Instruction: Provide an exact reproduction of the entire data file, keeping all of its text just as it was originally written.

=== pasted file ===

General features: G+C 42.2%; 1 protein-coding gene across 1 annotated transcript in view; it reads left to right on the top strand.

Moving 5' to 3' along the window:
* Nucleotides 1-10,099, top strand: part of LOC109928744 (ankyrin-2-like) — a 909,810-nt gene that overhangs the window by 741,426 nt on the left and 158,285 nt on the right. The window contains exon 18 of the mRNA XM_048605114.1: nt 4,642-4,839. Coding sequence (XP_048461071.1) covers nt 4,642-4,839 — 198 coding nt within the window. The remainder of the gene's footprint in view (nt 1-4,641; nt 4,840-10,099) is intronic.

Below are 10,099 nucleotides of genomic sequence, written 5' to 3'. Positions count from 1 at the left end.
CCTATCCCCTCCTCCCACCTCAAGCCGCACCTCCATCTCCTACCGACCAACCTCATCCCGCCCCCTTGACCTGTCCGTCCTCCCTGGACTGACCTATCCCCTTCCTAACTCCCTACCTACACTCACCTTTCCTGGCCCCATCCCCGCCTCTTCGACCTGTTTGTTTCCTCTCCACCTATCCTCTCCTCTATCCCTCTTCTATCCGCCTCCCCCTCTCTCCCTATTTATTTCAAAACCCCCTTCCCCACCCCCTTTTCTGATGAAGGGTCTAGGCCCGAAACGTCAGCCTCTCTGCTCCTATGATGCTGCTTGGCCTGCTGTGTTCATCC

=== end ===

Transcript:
General features: G+C 42.2%; 1 protein-coding gene across 1 annotated transcript in view; it reads left to right on the top strand.

Moving 5' to 3' along the window:
* Nucleotides 1-10,099, top strand: part of LOC109928744 (ankyrin-2-like) — a 909,810-nt gene that overhangs the window by 741,426 nt on the left and 158,285 nt on the right. The window contains exon 18 of the mRNA XM_048605114.1: nt 4,642-4,839. Coding sequence (XP_048461071.1) covers nt 4,642-4,839 — 198 coding nt within the window. The remainder of the gene's footprint in view (nt 1-4,641; nt 4,840-10,099) is intronic.

Below are 10,099 nucleotides of genomic sequence, written 5' to 3'. Positions count from 1 at the left end.
CCTATCCCCTCCTCCCACCTCAAGCCGCACCTCCATCTCCTACCGACCAACCTCATCCCGCCCCCTTGACCTGTCCGTCCTCCCTGGACTGACCTATCCCCTTCCTAACTCCCTACCTACACTCACCTTTCCTGGCCCCATCCCCGCCTCTTCGACCTGTTTGTTTCCTCTCCACCTATCCTCTCCTCTATCCCTCTTCTATCCGCCTCCCCCTCTCTCCCTATTTATTTCAAAACCCCCTTCCCCACCCCCTTTTCTGATGAAGGGTCTAGGCCCGAAACGTCAGCCTCTCTGCTCCTATGATGCTGCTTGGCCTGCTGTGTTCATCC